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The billion dollar buyer

Sep 21, 2012
by Brian Thompson, '95

Amy Thompson talks toys and rising up the ranks of WalMart, the world’s largest retailer

Alumna Amy Thompson, ‘06, isn’t worth a billion dollars. But in six short years as a buyer with mega-retailer WalMart, she has already overseen accounts that have totaled $1 billion in purchasing power.

And not just any accounts… she bought toys.

Thompson has now moved on to — the company’s online retailer — where she is responsible for half of the site’s toys department, including bikes, riding toys, dolls, games and activities.

The business administration and accounting major also won this year’s Flagler College Young Alumni Achievement Award, and was recently accepted into the University of California, Berkeley’s MBA program.

So with so much going on, Flagler Magazine caught up with her to ask a few questions about working for the world’s largest retailer … and what it’s like buying all those toys.

Is being a toy buyer as incredible as it sounds? 
It really is the best job. It’s so much fun. You’re in these supplier meetings basically figuring out what kids are going to be having on their wish lists for next Christmas. You’re working on all of the hottest toys. You know what they are a year before they come out. So it is a lot of fun.

Do you ever think back to being a kid and how much you would have loved this job?
Absolutely. We were actually out at Hasbro looking at all the new things coming out for spring, and I said to them in a meeting, “I never had anything anywhere near this when I was a kid. I really missed out.”

How did you end up working with Wal-Mart?
It definitely started with Students in Free Enterprise (SIFE). We were at the national competition the summer between my junior and senior year. We were on stage presenting in the final four. As soon as I got off stage someone came up to me and said, “One of the judges wanted me to give you this.” It was a business card and on the back was written, “Amy, would you be interested in working for us when you graduate?” I turned it over and it was from someone who was a senior vice president at WalMart … I gave him a call, went out for an interview, and by October of my senior year, I had signed with WalMart … I still have that card today.

Buying for a retailer as large as WalMart has to be more than just sitting in an office flipping through catalogs. What’s it like?
It’s a very involved and a very long process in most cases. You really start with customer insights and trends as far as what’s going on with them right now. It’s about staying in touch with the customer. The next step is working with your suppliers to develop and build the products you’re looking for. You also have to take into account what you’ve done historically. So, were there items you had in the past that performed very strongly? Or are there items that are at the end of their product life cycle? … Once you have the items set, you’ll go back and do the forecasting. It’s a science. It’s very specific. You come up with a forecast and provide them to suppliers so they can go buy their raw materials and make their production schedules so you can get your product on time. That’s it in a nutshell. It sounds a lot easier than it is.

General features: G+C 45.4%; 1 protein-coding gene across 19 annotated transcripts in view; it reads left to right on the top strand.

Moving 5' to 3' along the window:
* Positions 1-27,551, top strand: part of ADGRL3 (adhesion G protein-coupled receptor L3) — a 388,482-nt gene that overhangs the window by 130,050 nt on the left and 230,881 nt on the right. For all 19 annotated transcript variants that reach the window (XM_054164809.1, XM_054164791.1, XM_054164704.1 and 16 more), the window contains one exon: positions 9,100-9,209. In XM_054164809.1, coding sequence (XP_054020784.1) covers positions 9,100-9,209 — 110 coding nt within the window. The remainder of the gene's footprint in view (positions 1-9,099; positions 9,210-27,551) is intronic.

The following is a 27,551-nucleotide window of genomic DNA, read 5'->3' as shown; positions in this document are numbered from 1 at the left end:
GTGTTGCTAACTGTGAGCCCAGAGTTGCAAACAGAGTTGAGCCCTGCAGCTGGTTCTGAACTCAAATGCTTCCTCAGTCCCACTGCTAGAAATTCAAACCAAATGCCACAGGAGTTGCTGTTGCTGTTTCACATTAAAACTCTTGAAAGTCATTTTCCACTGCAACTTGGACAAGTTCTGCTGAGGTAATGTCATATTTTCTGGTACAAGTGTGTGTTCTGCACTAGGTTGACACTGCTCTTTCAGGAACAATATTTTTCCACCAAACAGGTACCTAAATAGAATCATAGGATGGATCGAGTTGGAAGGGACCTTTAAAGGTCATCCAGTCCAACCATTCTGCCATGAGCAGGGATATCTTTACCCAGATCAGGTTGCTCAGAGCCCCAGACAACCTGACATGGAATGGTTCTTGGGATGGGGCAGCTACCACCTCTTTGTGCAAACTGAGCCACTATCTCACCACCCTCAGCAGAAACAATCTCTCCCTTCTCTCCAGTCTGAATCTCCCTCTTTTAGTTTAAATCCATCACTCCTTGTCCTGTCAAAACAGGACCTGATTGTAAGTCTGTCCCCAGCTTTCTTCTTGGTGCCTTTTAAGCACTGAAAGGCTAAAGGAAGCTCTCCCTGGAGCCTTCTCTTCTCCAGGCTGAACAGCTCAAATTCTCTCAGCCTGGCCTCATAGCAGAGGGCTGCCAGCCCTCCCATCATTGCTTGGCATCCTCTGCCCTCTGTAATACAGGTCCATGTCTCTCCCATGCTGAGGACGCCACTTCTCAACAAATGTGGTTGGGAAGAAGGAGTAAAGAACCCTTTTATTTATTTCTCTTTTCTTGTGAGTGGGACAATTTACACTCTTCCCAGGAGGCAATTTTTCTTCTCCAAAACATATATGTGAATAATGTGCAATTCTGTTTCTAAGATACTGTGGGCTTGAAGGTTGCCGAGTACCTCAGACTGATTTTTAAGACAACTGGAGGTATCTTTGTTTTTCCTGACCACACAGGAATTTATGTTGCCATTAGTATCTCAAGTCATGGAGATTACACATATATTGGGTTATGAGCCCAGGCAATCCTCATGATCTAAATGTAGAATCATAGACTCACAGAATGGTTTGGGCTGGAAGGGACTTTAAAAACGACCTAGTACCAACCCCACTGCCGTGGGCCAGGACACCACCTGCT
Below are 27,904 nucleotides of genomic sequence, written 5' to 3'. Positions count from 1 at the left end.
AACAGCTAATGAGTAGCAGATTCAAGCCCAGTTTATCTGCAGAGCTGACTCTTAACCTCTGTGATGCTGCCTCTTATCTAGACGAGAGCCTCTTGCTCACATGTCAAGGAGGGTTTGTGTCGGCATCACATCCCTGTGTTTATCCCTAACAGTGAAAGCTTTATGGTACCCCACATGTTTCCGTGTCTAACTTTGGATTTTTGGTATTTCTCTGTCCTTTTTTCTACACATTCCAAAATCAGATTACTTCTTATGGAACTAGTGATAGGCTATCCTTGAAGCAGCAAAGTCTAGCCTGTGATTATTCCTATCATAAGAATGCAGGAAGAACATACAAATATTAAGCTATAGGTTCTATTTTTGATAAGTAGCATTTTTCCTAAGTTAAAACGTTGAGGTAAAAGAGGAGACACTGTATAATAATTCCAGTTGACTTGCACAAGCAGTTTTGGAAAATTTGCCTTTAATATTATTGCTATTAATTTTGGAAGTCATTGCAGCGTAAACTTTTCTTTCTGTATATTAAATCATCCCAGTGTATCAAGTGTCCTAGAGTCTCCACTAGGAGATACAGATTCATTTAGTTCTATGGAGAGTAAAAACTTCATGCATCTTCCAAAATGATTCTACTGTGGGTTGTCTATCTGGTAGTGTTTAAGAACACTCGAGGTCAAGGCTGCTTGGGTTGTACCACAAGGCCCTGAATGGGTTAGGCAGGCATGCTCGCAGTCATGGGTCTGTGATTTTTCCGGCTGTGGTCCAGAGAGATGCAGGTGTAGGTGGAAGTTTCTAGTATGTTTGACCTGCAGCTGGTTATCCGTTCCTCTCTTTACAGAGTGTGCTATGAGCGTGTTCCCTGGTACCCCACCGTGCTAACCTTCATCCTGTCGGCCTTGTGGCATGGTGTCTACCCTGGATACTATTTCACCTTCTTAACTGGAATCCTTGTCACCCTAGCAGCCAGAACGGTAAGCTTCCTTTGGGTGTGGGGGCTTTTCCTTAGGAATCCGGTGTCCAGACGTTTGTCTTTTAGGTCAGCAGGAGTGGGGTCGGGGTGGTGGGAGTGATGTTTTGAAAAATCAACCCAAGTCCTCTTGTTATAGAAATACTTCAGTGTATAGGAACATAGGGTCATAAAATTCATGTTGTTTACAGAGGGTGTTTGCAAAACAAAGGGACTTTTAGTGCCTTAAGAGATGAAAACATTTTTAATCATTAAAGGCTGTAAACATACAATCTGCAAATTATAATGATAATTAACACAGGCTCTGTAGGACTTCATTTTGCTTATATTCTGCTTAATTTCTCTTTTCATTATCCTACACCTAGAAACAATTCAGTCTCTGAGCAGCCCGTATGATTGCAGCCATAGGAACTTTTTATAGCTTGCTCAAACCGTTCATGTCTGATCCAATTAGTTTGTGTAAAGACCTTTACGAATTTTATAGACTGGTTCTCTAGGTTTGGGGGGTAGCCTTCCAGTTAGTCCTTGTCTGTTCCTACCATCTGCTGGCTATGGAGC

How much time do you spend researching products? 
I feel like it’s something as a buyer you’re constantly doing. I don’t think there’s a time when you’re not researching things. I’ll be in the market doing my personal shopping and I’ll see something that sparks a thought, whether it’s a package or a unique item … It’s almost like you’re constantly on.

You started out buying stationery before they moved you onto seasonal toys where you oversaw volume of $1 billion in purchases. What was it like taking such a huge step with so much responsibility? 
I was definitely excited, but also a little nervous just because of the magnitude of the job. … Toys is big and it’s a very seasonal business. The piece I had was summer seasonal business — pools, swingsets, bubbles, fireworks — so that’s May through July. If you don’t do well at that point, you’re pretty much done for the year. It’s a lot of pressure and it’s very weather-driven. So you’re literally watching the weather every single day.

Now you’ve moved from the bricks-and-mortar retail side to their online retailing division. How different did you find the world of e-commerce? 
There are a lot of similarities, but there are some pretty fundamental differences. E-commerce is a very immediate business. And it’s also very system driven. I work with the backend of the site quite a bit on cultivating the experience for the customer. Because with e-commerce you have that unique ability to make changes on an item page whether it’s image, layout, information, price even. You have the ability to do that on a daily basis where in a store you didn’t. You were planning a year out for what that customer experience was going to be. It’s a very immediate business.

With so much money at stake, are you able to take chances on products that you have a gut-feeling about, but maybe not all the research?
One of the great things about (e-commerce) is that we have the ability to test large numbers of items to see if they have legs. So we’ll test things and then take that information to stores and let them know what’s doing well. Sometimes if the stores are not sure about items, they’ll send them our way and we’ll put them up and send that information back.

What would you say was most important in getting you where you are today?
One of the biggest things for me was networking. And that really went back to SIFE at Flagler … Never underestimate the importance of your network and just constantly be working to build it.

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